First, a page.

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Jobless claims eased last week despite gradual cooling in labor market conditions

May 16, 2024 Blog 2 min read
Jim Baird Wealth Management
Jobless claims edged lower last week, remain virtually unchanged from a year ago.

Jobless claims chart

First-time claims for unemployment benefits eased last week, calming any concerns that the prior week’s surge might be a signal of a more sustained increase in layoffs. Claims fell to 222,000 for the week ended May 11 — a decline of 10,000 from the prior week’s revised level of 232,000, a single-week total that was the highest since August 2023.

Although the level of claims has bounced around a bit in the past few months, they remain in a range comparable to a year ago. Job creation has slowed, and the unemployment rate has risen by 0.5% to 3.9% over that period, but the pace of job losses week to week hasn’t meaningfully budged.

Unlike initial claims, continuing claims have increased over the past year from about 1.6 million to nearly 1.7 million. Still, within the context of the overall state of the economy and the labor force, that’s not a meaningful gain; the rate of insured unemployed individuals remains unchanged at 1.2% from a year ago.

The overall narrative on labor conditions remains solid and more consistent with what could be expected given potential growth for the economy. Coming off the boil of the last few years, the economic expansion is still chugging along, but at a pace that’s more consistent with the pre-pandemic period than the explosive growth that accompanied the country’s reopening as COVID-19 era restrictions were lifted.

That’s not to suggest that all is rosy and a definitive “all-clear” can be lifted on recession risk. Most measures of the economy have cooled to varying degrees since last year. The question is whether the economy can comfortably downshift to a more sustainable pace of growth without stalling.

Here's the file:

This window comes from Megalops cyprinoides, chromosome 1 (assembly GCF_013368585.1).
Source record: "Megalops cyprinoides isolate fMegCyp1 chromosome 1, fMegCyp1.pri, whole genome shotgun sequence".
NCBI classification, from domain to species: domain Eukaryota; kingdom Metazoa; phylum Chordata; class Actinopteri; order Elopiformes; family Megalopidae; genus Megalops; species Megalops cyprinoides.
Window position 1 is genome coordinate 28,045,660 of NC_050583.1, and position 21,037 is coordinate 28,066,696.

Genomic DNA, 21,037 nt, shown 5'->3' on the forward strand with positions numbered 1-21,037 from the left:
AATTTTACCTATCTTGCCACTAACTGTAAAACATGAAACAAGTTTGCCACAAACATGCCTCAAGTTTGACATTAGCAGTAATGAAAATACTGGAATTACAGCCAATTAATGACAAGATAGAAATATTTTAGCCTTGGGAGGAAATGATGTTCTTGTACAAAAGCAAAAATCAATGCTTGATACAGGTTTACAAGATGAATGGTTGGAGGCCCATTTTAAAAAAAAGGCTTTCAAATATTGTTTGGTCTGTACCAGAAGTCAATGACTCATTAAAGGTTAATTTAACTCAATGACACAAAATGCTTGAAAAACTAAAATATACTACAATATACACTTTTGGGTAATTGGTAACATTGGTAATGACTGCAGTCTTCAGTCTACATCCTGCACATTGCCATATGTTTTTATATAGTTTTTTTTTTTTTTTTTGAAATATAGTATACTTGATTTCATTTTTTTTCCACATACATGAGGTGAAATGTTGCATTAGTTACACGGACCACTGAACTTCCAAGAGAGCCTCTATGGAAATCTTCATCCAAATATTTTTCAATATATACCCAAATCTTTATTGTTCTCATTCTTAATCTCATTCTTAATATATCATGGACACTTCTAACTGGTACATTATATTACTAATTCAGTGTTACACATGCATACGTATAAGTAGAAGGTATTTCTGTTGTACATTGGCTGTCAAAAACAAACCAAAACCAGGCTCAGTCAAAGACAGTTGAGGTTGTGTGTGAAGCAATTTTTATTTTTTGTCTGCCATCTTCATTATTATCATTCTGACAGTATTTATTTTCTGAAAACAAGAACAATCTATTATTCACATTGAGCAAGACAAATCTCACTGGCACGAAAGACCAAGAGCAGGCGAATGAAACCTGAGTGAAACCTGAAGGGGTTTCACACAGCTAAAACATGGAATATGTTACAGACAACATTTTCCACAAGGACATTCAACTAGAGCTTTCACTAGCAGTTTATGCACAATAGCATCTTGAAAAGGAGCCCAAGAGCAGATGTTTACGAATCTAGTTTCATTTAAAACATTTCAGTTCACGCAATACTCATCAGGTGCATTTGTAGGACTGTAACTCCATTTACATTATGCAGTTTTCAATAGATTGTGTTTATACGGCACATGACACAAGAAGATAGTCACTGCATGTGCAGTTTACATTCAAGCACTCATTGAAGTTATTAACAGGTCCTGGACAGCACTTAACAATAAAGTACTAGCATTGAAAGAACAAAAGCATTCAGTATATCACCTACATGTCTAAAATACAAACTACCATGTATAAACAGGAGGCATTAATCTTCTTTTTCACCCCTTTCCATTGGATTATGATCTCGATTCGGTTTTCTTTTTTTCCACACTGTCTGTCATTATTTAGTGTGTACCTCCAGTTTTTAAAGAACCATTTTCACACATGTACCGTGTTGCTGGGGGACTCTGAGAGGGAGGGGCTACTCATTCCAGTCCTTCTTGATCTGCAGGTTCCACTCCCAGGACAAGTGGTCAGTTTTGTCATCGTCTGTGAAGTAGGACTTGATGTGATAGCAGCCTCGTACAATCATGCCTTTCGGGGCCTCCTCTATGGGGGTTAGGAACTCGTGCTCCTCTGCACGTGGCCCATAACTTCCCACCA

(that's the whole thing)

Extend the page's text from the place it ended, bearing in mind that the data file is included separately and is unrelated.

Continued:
Optimism about the soft-landing (or even no-landing) narrative blossomed since last fall when the Fed’s tone shifted from the need to tighten to the potential for rate cuts. Thus far, the lower-inflation, lower-interest rate, soft-landing theme has paid off for investors given the prevalent risk-on mood.

Yesterday’s data on consumer inflation provided some renewed enthusiasm, but the retail sales data should strike a more cautionary tone. Consumption — a key prop under growth — has shown signs of fading, as households have exhausted much of their previously accumulated cash stockpile and wage growth is edging lower.

Even so, the primary focal point for investors remains the Fed, and any signs of lower inflation reignites anticipation for lower interest rates on the horizon. Through that lens, the April inflation data easily trumped weak retail sector results yesterday.

The bottom line? Labor conditions have eased, but that’s largely been a positive, restoring a better balance between labor demand and the availability of workers. The recent volatility in jobless claims looks more like a blip than a trend.

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